Smart Factory Expo 2021 – Day 1 Round-up

In its sixth year, Smart Factory Expo brings together all the technologies enabling the digital manufacturing revolution – creating a carefully-curated shop window for manufacturers at all stages of their digital journey, offering a showcase for the revolution in technology, process and thinking behind Industry 4.0. The Manufacturer takes a closer look from Day One at the show.

Despite ten years of fanfare and investment, the Fourth Industrial Revolution (or Industry 4.0 as it is more commonly known) hasn’t yet come to pass. The business value of smart and connected factories cannot be disputed, however, factors such as Brexit and the ongoing COVID-19 pandemic has created an uncertain and complex world, which in turn has slowed industry adoption of innovative manufacturing technologies.

In their talk around accelerating the journey to Industry 4.0, Jack Fitzgerald, Head of Manufacturing UK, Softserve; and Zerrin Derin, Customer Engineering Manager, Google, highlighted that Industry 4.0 holds the key to delivering on critical business imperatives. They explained how the adoption of AI/ML, cloud, and big data solutions increase factory productivity, eco-efficiency, agility, and resilience.

However, despite these clear advantages most manufacturers still view the transformation to Industry 4.0 as a pipe dream. To turn this dream into a reality Jack and Zerrin explained that there are a number of common barriers to Industry 4.0 adoption that need to be overcome, and offered a practical guide to help achieve this – and as such garner immediate business value to both factory operations and beyond.

Jack Fitzgerald, Head of Manufacturing UK, Softserve said:“There have been over 10 years of ‘Industry 4.0’ talk and our research has shown that only 28% of use cases have been adopted. There are many reasons behind the smart manufacturing lag but some include issues with system integration, lack of clear ROI in new technology and lack of buy-in from the top management board.”

As discussed earlier, wider, ongoing disruptions have led to a reluctance among many organisations to make any initial forays towards the use of new and innovative technologies – viewing them as an unnecessary and costly risk not worth taking during times of upheaval and uncertainty.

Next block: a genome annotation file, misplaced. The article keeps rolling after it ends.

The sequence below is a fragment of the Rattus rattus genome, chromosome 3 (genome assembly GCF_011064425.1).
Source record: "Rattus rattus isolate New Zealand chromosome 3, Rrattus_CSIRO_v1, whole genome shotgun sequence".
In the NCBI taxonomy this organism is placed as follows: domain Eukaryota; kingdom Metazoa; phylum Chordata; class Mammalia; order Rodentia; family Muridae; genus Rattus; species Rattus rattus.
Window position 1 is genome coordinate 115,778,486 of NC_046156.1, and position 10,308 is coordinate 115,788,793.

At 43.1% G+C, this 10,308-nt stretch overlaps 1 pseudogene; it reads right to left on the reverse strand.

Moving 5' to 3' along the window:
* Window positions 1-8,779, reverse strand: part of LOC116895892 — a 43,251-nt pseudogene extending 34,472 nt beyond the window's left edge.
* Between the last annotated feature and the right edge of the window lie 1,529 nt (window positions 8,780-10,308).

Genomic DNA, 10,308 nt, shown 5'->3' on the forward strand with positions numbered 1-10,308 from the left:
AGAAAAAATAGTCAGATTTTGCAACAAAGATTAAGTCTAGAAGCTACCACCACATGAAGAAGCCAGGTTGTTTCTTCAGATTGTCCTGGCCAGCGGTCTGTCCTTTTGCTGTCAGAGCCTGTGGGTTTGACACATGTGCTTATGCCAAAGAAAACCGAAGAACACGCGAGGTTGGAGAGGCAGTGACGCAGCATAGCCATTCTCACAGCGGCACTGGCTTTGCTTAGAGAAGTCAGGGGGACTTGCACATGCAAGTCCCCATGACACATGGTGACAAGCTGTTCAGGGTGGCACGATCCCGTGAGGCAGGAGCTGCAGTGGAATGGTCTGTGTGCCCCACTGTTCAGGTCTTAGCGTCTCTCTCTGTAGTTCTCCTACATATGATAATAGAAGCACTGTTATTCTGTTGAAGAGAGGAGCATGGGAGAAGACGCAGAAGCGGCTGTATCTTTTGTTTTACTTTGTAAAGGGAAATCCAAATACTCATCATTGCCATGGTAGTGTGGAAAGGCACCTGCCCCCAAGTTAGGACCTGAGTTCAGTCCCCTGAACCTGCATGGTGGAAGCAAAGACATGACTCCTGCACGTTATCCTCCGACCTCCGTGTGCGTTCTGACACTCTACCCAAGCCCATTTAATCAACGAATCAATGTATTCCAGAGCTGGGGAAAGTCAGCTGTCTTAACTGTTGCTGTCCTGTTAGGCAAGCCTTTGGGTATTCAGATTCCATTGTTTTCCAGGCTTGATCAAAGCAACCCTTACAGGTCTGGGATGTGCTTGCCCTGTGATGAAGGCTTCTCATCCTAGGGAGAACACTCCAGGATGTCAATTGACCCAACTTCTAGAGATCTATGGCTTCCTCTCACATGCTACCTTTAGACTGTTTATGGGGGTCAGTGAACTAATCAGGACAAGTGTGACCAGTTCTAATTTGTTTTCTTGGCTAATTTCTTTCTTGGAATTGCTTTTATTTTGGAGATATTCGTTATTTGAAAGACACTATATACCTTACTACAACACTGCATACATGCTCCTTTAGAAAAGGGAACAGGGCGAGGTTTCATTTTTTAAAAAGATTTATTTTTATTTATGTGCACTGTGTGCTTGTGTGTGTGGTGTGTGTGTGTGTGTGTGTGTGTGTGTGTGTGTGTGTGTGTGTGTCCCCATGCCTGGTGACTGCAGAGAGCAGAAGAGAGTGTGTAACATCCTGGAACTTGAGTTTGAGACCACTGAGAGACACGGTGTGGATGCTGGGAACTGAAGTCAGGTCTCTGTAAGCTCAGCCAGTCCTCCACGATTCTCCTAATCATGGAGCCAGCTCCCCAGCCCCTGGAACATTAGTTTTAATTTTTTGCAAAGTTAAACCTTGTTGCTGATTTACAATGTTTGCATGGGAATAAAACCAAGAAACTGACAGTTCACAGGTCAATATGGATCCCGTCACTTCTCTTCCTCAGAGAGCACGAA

As an example, automation projects are costly, complex and resource-intensive, and getting them wrong can leave a business with hard to manage legacy challenges. In the Cambridge University Institute for Manufacturing Theatre, Liz Salter, Industrial Associate, IfM Engage, introduced a systematic approach to decision making, and how this informs good equipment sourcing choices.

She explored the potential downsides of automation alongside the more frequently presented benefits, as well as considering the implementation challenges that a specific solution needs to overcome in order to ensure business expectations are met.

Moving from automation to people, in his presentation in the IIoT & Connectivity Theatre, Thomas Hughes, World Class Manufacturing Leader at Zaptic, explained how to unleash the potential of your people through world class digital connected workers.

Workers are the strongest and weakest link in a $12tn global manufacturing industry. Workforce inconsistencies cause hundreds of billions of downtime, quality and safety losses every year. Human error is the cause of 23% of unplanned downtime, 68% of defects and 70% of safety incidents. While, at the same time, 71% of the value created for manufacturers comes from human knowledge and action, while 72% of factory tasks are still performed by humans.

With the cumbersome, manual and paper driven processes that still exist throughout manufacturing, it is difficult for workers to be empowered, autonomous and motivated to help collectively achieve operational greatness in an organisation. However, through digital, mobile and lean daily work instruction, preventative and autonomous maintenance, knowledge retention, upskilling and a no code approach to workflow creation, manufacturing leaders will be able to sustain and quickly scale up their operational excellence systems.

From the exhibition floor

We went round some of the fantastic stands at the show to check out the latest technology on display. CNC Robotics, who specialise in automated machining solutions had one of their KUKA Robots on display.

After being a brand new company to the UK, Cognite shared their thoughts on the first day of the show: “It’s been a brilliant day, after having a two year gap in big events like this it’s been superb to be out speaking to people again. The amount of people we’ve spoken to already has certainly put the wind in our sails and it’s been really refreshing.”

“We’ve had lots of conversations about sustainability, reducing energy consumption, production optimisation, preventing interruptions to production, which obviously has impacts on cost effectiveness.”

The MTC also had some collaborative robots on display. Phil Jackson, MTC explained: “Today we’ve been demonstrating to people that robotics and automation can bring tremendous value to their business. We’re all about helping people to get robots in and cobots are a great way of showing what’s possible with low cost equipment.”

“It’s been a fantastic first day, the turnout has been amazing under the obvious challenging circumstances. It’s been great to see so many people here and we’ve had some very productive conversations,” explained Dan from OMRON.

“Over the next few days, we’re focusing our stand on the current challenges that manufacturers are having with labour shortages. We’re looking at all the automation technologies which we can help support.”

If you missed the first day of Smart Factory Expo 2021, don’t worry. There’s still time to register for Day 2. Click Here.